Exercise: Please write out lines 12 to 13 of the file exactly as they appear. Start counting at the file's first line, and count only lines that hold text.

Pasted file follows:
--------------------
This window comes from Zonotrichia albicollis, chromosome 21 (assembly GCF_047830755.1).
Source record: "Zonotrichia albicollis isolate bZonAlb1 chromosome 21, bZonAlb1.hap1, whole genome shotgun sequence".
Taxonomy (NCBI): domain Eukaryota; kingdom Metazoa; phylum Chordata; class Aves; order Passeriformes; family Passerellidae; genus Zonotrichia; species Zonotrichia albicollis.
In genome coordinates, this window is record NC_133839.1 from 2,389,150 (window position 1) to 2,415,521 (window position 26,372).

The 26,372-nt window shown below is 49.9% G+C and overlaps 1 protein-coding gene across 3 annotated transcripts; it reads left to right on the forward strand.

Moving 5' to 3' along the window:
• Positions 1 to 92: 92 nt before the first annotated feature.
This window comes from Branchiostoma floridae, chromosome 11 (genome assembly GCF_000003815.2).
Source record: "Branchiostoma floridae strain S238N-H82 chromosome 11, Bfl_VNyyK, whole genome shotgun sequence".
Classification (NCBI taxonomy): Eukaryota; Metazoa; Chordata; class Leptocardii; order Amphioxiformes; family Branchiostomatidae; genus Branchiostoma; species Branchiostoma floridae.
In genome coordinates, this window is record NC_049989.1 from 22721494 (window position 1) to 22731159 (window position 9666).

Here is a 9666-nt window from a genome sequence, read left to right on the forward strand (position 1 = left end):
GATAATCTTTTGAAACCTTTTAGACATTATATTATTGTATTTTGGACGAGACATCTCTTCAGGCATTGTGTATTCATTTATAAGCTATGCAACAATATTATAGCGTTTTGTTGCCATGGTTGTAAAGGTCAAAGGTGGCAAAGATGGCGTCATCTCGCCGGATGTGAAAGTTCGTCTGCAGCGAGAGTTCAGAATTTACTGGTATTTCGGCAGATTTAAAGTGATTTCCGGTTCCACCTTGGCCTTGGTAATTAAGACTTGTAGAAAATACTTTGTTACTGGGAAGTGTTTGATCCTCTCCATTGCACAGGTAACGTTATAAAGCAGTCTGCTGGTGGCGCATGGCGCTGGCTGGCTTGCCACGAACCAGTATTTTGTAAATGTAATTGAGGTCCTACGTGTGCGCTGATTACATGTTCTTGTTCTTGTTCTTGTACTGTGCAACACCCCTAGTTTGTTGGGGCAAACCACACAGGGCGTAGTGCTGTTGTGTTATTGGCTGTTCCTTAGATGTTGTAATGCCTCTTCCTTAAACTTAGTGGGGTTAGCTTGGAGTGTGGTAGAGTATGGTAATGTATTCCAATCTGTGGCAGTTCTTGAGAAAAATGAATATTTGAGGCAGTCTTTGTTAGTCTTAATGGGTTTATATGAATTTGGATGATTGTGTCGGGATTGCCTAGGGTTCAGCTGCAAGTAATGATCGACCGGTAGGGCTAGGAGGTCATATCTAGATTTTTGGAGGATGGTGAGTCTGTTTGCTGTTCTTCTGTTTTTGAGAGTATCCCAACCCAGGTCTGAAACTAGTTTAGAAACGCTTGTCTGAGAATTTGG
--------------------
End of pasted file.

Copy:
Here is a 9666-nt window from a genome sequence, read left to right on the forward strand (position 1 = left end):
GATAATCTTTTGAAACCTTTTAGACATTATATTATTGTATTTTGGACGAGACATCTCTTCAGGCATTGTGTATTCATTTATAAGCTATGCAACAATATTATAGCGTTTTGTTGCCATGGTTGTAAAGGTCAAAGGTGGCAAAGATGGCGTCATCTCGCCGGATGTGAAAGTTCGTCTGCAGCGAGAGTTCAGAATTTACTGGTATTTCGGCAGATTTAAAGTGATTTCCGGTTCCACCTTGGCCTTGGTAATTAAGACTTGTAGAAAATACTTTGTTACTGGGAAGTGTTTGATCCTCTCCATTGCACAGGTAACGTTATAAAGCAGTCTGCTGGTGGCGCATGGCGCTGGCTGGCTTGCCACGAACCAGTATTTTGTAAATGTAATTGAGGTCCTACGTGTGCGCTGATTACATGTTCTTGTTCTTGTTCTTGTACTGTGCAACACCCCTAGTTTGTTGGGGCAAACCACACAGGGCGTAGTGCTGTTGTGTTATTGGCTGTTCCTTAGATGTTGTAATGCCTCTTCCTTAAACTTAGTGGGGTTAGCTTGGAGTGTGGTAGAGTATGGTAATGTATTCCAATCTGTGGCAGTTCTTGAGAAAAATGAATATTTGAGGCAGTCTTTGTTAGTCTTAATGGGTTTATATGAATTTGGATGATTGTGTCGGGATTGCCTAGGGTTCAGCTGCAAGTAATGATCGACCGGTAGGGCTAGGAGGTCATATCTAGATTTTTGGAGGATGGTGAGTCTGTTTGCTGTTCTTCTGTTTTTGAGAGTATCCCAACCCAGGTCTGAAACTAGTTTAGAAACGCTTGTCTGAGAATTTGG